For Chris Cepero, calibrating an acoustic backscatter system by the standard target method with fellow PEP student Dolores Toledo and research mentor Ken Foote of WHOI was a good fit with his spring 2010 physics degree from Bridgewater State University. He plans to apply to graduate school, aspiring to be an astronaut but sure he will work in an applied sciences field. “The course portion of the PEP provided different perspectives on many science topics and helped me put the whole picture together.  Although my major was physics and my minor was chemistry, I didn’t know much about physical or chemical oceanography and now have a much better sense of the cross-disciplinary nature of marine sciences.  I’ve done research before, but I’ve never been involved with a project like this, doing something that has not been done before and could be part of a scientific publication one day. The laboratory experience and scientific knowledge I’ve gained this summer will help me to be more prepared for graduate school, and for the future.”  

           His hometown is East Bridgewater, Massachusetts.

Anna-Mai Christmas

       Conducting marine research and teaching is nothing new to Anna-Mai Christmas, a recent graduate of the University of the Virgin Islands with a major in marine biology who just began a master’s program in marine science at Western Washington University in Bellingham.  Born and raised on the island of Dominica, she moved to the U.S. Virgin Islands to attend college, where she worked to improve local knowledge and awareness of marine resources by helping to create activities for a middle school science activity book. She also conducted research on the relationship between Pederson and Spotted Cleaner shrimp and sea anemones. Earlier this year she worked at Western Washington University’s Shannon Point Marine Center, developing curriculum and teaching weekly marine science classes to second grade students to build awareness of marine resources and conservation. Her PEP research project focused on ontogenetic changes affecting the American lobster (Homarus americanus) larvae with research mentor Scott Gallager of WHOI.  Using a time lapse camera, she studied how temperature and turbulence affected vertical migration in lobster larvae at different depths.  Christmas plans to attain a Ph.D. degree in marine ecology and continue doing research.  “I always wanted to work with crustaceans, and improved my research skills this summer. Being able to interact with many scientists who work on different aspects of the environment was great. If you have a question you can definitely find someone who can help you.”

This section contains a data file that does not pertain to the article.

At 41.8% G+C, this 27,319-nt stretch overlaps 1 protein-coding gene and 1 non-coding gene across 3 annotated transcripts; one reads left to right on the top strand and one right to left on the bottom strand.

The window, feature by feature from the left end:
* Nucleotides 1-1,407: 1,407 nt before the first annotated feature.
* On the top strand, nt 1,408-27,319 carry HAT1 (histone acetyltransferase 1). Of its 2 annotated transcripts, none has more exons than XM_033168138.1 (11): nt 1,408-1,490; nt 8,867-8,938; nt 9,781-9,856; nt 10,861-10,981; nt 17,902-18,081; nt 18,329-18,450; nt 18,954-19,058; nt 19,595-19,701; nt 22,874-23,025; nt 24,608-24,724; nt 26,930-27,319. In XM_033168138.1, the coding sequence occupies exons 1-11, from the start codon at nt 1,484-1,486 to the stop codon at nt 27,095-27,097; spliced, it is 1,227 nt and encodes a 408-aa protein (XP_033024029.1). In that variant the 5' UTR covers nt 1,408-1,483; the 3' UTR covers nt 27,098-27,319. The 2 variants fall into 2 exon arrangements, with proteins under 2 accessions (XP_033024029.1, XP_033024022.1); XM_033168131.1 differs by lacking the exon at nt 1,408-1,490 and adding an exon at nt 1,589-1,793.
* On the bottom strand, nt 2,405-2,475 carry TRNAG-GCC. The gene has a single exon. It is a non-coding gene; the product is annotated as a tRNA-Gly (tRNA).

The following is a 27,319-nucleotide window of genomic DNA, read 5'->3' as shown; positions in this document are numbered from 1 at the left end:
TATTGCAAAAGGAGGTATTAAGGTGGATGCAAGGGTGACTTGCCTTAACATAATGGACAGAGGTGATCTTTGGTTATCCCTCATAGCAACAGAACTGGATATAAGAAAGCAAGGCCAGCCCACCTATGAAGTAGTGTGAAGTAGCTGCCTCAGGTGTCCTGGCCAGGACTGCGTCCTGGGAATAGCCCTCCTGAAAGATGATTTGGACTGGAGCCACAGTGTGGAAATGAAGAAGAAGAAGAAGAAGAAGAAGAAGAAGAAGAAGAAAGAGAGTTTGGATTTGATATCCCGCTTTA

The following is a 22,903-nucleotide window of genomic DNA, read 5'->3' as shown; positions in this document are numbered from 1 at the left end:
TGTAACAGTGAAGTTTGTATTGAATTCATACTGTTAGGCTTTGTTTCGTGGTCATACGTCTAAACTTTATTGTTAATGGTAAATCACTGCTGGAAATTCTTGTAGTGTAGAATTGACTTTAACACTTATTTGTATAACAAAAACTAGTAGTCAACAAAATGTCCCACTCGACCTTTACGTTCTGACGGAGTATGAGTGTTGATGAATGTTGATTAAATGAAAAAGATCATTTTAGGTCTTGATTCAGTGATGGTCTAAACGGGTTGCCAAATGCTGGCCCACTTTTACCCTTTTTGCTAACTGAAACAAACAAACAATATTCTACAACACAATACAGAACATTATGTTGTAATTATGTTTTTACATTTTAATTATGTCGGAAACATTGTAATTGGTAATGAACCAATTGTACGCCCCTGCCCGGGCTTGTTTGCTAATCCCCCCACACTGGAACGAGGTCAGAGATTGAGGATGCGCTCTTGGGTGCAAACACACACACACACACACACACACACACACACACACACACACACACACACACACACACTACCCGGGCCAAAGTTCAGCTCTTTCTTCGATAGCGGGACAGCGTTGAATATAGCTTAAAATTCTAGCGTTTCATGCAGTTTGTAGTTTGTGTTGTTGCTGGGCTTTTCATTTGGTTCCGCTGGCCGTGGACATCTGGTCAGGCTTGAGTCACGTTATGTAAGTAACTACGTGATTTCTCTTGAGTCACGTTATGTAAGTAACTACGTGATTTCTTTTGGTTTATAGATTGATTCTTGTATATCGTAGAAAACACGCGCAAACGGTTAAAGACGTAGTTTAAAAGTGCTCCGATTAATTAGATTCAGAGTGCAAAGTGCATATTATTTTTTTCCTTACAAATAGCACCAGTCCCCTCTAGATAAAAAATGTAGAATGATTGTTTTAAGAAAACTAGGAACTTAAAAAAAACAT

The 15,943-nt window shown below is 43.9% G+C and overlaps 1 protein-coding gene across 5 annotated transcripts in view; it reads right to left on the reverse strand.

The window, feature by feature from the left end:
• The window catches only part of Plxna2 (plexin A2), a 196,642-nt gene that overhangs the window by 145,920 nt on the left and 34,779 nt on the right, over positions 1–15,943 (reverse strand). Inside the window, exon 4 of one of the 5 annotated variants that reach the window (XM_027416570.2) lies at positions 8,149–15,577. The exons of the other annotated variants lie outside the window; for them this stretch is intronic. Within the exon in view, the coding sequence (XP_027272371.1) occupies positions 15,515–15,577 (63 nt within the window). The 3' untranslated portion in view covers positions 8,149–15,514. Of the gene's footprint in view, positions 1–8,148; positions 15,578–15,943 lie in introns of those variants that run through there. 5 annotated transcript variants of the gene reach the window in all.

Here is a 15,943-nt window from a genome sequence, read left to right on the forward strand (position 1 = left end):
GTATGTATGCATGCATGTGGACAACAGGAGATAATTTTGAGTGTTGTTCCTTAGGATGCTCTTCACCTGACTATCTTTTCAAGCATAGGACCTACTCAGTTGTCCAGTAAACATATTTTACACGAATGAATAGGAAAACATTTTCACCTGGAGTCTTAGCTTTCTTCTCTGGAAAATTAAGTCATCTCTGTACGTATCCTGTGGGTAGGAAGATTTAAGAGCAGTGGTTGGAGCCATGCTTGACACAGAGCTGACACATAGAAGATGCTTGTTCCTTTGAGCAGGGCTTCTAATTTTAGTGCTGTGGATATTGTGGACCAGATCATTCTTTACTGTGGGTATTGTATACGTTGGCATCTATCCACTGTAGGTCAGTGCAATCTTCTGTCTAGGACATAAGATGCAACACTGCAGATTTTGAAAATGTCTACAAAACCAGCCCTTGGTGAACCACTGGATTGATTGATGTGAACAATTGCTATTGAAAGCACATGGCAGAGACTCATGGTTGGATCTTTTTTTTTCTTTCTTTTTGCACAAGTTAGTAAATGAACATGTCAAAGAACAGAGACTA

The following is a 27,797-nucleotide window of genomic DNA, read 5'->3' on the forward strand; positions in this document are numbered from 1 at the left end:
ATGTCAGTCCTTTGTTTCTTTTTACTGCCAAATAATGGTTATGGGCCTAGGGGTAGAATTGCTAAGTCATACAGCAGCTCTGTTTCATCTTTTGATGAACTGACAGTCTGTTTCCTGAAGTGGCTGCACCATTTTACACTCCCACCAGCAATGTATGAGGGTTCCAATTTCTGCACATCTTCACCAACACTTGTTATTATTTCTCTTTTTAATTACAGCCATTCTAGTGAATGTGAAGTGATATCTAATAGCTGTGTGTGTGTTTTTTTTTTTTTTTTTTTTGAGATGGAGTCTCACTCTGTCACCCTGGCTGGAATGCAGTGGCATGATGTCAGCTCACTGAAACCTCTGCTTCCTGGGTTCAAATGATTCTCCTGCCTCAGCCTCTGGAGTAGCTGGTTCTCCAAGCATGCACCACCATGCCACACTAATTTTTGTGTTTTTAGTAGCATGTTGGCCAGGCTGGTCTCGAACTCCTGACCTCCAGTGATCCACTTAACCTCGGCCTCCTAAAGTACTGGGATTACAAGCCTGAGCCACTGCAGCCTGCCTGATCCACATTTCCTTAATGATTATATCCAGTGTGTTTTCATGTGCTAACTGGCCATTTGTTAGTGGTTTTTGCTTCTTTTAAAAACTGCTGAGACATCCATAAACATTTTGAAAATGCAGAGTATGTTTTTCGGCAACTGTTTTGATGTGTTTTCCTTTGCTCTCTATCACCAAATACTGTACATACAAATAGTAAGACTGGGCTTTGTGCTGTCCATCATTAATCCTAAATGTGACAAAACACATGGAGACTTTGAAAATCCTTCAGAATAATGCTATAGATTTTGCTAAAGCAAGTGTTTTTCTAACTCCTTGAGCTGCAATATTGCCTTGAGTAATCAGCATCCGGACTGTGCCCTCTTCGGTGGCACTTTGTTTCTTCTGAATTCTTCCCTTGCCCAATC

Her hometown is Massacre, Dominica.

Alexander DeLeon

          Alex DeLeon says his PEP experience has given him a more holistic approach to life and has strengthened his desire to pursue graduate studies in a Ph.D. program where he can enjoy his love of math to study ecosystems management. A second semester junior majoring in math at Morehouse College, DeLeon grew up in Maryland and is an avid swimmer and reader. With guidance from research mentor Ayeisha Brinson in the social sciences branch at NOAA Fisheries Service, DeLeon reviewed scientific literature and collected background information as part of a study of the an efficient catch share allocation between commercial and recreational fishing sectors.  “PEP is not what I expected. It’s much more attuned to the individual student and where they are. The resources in this community can facilitate any opportunity. PEP has been an eye-opening experience for me, a lot like a thought experiment. I’ve learned that making connections between many ideas is possible, even ideas that don’t seem connected but you find out that they often are. I wanted a challenging research experience, and I’ve certainly had that, and much more.”   

           His hometown is Upper Marlboro, Maryland.  

Lucy Maria Flores